The benefits of volunteering or interning are manifold: first, you can learn immensely from first-hand experience. Second, the job experience will add a necessary complement to the academic qualifications on your resume. Finally, this is another effective way to build your important base of contacts – and may even lead to a paid job within a company once you have established yourself among its employees.

Heading into today’s job market certainly can seem intimidating. But building your experience, knowledge, and connections in simple yet significant ways will ease the transition as you begin to navigate your career path.

 

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How My Daughter’s Tragic Accident Brought the Gift of Life to 6 People

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When my 11 year old daughter Sandrine died in a school bus accident, the lives of 6 people were either saved or enhanced. Since 1999, I have worked with several organizations to help raise awareness of organ and tissue donation. Recently I met the incredible Hélene Campbell and I am in awe of what she has been able to achieve to help raise awareness for organ and tissue donation. By getting the attention of Ellen DeGenerous and Justin Bieber, more people than ever are talking about organ donation and registering their wishes.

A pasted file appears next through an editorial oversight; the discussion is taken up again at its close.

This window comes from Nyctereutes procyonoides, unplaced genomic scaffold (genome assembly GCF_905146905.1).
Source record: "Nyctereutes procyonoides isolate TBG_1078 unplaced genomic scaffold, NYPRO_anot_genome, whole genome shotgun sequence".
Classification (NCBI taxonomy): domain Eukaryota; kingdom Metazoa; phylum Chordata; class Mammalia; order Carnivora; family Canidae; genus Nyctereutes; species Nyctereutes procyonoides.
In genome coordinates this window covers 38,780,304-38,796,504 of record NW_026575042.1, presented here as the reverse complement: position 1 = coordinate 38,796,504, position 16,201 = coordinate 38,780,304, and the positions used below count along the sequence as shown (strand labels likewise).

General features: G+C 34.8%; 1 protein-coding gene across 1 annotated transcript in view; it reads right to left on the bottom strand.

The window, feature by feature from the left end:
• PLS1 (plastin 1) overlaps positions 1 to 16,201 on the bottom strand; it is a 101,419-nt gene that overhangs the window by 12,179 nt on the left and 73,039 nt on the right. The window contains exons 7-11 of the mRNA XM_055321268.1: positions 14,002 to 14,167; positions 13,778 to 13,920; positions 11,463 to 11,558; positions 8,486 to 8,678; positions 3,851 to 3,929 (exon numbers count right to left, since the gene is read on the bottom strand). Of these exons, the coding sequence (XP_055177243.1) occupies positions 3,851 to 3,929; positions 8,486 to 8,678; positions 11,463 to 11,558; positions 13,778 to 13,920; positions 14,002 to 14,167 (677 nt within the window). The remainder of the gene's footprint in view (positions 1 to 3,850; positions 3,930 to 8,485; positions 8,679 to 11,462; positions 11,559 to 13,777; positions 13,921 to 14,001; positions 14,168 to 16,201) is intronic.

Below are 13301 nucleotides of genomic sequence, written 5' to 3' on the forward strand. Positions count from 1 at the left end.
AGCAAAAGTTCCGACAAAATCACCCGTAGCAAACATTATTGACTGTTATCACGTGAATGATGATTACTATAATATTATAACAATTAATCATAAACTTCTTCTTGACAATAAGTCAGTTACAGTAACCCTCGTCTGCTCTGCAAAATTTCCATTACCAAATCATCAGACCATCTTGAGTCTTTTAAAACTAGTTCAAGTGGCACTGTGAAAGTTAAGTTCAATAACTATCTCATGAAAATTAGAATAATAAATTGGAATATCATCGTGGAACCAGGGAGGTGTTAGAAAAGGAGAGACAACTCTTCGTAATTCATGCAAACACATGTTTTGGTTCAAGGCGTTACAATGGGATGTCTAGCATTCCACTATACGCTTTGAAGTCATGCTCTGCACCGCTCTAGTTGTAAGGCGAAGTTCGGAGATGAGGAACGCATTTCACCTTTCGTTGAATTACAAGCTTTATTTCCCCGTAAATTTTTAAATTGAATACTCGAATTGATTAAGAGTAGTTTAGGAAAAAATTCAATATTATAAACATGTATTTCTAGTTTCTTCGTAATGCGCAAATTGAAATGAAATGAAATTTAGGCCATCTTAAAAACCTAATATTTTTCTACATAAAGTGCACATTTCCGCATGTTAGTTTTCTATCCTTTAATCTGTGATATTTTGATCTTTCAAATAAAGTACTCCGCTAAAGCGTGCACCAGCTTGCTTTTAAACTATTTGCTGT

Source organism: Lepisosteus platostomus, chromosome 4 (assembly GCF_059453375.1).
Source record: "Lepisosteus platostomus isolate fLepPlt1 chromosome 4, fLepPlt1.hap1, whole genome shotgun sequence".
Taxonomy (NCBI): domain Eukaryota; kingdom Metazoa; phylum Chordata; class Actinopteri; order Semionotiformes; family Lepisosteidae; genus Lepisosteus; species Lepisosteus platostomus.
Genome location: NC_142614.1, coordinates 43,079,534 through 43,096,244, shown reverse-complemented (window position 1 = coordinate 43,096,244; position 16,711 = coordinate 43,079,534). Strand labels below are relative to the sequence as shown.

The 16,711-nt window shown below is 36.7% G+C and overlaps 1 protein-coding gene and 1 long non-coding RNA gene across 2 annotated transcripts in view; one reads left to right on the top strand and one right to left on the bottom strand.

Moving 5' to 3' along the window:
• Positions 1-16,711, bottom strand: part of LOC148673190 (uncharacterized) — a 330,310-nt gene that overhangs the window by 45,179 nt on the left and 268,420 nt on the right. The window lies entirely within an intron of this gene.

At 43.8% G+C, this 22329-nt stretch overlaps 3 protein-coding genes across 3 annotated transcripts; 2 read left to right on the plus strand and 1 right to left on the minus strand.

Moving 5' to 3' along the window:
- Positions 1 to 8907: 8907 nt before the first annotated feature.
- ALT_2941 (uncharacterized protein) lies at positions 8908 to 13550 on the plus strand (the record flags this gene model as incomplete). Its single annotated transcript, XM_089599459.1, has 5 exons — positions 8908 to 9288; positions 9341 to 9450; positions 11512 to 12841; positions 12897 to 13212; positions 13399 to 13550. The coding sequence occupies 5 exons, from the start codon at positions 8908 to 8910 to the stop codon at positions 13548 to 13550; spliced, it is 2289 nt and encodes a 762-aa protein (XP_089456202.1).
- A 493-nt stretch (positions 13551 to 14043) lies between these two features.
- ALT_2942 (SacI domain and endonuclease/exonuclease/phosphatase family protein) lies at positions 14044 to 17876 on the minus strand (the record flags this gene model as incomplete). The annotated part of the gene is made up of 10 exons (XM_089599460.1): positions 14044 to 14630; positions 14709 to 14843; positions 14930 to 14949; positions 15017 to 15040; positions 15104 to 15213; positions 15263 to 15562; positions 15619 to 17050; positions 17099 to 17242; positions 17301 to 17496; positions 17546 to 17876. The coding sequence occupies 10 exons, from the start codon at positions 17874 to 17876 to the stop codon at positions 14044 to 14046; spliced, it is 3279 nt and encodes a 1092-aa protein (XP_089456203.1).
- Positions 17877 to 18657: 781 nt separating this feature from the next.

Hélene received the gift of life a few months ago and after her moving press conference, I was asked by Laura DiBatista  on Here and Now at CBC to share my experience.
Please click to Listen audio (runs 8:17)

 

Diane Craig sat on the board of directors for Trillium Gift of Life Network, where she played a major role in governance issues and developing communication strategies, from 2004 to 2016. She is the founder of Sandrine’s Gift of Life, a not-for-profit organization focused on organ and tissue donation awareness and often speaks about her passion for organ and tissue donation and how we can best serve those on waiting lists. Here’s another CBC piece with Diane Craig and Don Cherry:

In Ontario you can register your wish to donate at www.beadonor.ca.

Please talk to your family and share this post to spread the word. Someone’s life depends on it.